Editorial: Bad bill richly deserved this veto
Gov. Pat McCrory deserves praise for vetoing a drug test requirement for people applying for welfare and food stamps — a bill that he correctly described as fiscally irresponsible and potentially intrusive.
The idea behind drug-testing applicants for public assistance is rational enough: People receiving help from taxpayers should not be wasting their money on drugs.
But existing law already requires local social service agencies to screen for substance abusers and potentially help with treatment, only there is not a requirement for drug testing.
Mandatory drug tests have already been tried in multiple states, and in each instance the program finds a low percentage of drug users — in Florida, the percentage was even lower than in the general population — so it winds up costing the state more to administer the program that the state saves in withheld benefits.
In addition, the drug tests have been challenged in courts, and so far in each case they have been struck down.
It simply makes no sense to adopt a program that has been tried and repeatedly found not only to be a waste of time and money but also to be illegal.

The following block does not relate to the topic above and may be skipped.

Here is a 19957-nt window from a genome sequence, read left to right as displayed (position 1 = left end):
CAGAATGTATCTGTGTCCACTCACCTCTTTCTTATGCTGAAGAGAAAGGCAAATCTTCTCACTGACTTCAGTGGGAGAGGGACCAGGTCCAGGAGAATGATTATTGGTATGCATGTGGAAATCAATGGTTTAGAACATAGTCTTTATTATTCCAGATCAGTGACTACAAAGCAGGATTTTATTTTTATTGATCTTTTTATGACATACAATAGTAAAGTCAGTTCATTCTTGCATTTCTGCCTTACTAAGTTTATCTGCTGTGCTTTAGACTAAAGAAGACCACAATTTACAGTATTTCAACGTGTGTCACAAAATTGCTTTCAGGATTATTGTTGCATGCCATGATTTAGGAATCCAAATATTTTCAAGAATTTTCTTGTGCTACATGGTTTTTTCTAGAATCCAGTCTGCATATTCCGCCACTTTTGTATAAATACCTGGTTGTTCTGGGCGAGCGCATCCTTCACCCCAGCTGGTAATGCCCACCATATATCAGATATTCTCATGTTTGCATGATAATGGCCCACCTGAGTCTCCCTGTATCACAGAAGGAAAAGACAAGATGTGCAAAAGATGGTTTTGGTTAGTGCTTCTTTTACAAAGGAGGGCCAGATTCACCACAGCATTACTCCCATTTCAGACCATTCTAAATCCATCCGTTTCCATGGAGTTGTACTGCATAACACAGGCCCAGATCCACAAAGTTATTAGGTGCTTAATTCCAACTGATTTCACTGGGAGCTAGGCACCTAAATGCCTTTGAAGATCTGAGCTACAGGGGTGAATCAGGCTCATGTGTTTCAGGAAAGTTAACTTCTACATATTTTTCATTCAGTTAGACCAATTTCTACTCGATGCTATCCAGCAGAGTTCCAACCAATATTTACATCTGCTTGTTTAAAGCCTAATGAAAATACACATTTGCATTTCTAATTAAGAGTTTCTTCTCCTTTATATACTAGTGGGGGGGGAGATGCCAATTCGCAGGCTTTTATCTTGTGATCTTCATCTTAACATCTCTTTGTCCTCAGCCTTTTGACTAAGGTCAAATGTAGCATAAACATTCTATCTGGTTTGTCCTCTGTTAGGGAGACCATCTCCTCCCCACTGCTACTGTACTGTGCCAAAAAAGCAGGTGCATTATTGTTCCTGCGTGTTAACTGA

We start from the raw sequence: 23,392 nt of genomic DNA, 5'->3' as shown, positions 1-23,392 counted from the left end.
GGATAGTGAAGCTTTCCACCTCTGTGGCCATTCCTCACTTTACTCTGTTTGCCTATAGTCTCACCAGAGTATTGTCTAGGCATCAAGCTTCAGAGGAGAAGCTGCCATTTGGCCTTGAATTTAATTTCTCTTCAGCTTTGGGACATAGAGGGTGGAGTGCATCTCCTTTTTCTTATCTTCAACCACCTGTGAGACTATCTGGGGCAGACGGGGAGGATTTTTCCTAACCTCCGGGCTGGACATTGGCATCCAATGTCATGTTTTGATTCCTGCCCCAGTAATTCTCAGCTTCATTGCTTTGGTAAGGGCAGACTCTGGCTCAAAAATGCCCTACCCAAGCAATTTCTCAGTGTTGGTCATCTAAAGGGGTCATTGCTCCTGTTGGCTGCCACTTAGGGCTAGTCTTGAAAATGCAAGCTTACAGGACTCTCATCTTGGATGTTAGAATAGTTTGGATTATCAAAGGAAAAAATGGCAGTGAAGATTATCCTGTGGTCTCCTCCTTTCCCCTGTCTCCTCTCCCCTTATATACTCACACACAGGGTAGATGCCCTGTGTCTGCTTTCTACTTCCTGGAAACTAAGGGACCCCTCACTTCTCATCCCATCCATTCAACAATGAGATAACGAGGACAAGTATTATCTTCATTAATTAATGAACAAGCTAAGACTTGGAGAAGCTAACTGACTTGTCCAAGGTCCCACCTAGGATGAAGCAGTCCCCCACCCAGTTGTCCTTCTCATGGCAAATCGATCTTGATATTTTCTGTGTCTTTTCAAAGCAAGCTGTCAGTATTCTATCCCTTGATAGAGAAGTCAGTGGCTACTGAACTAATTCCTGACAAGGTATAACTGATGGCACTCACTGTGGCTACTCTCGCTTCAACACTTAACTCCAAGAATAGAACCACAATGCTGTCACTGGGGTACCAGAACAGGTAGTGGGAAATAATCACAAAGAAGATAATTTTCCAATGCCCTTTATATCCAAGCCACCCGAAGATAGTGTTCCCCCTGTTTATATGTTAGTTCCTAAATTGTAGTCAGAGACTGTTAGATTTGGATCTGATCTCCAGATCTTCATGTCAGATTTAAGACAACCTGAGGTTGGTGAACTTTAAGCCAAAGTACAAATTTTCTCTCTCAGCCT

Seeking to address the underlying issue, McCrory issued an executive order Wednesday for the Department of Health and Human Services to make sure that there have been criminal background checks done on first-time or renewing applicants for benefits. If it works, that sounds like a reasonable step, but since it still adds to the workload of county employees, its effectiveness should be evaluated later.
McCrory’s veto of this bill is noteworthy not only because it was one of his first two vetoes but because it chafed House Speaker Thom Tillis. It is unclear how deep that irritation goes, but Tillis’ growing reputation for power politics makes any veto of a bill backed by Tillis’ branch of the Republican Party an act of courage. The politically easier path would have been to sign the bill and let the courts strike it down. That would have been easier for McCrory, but not for the state.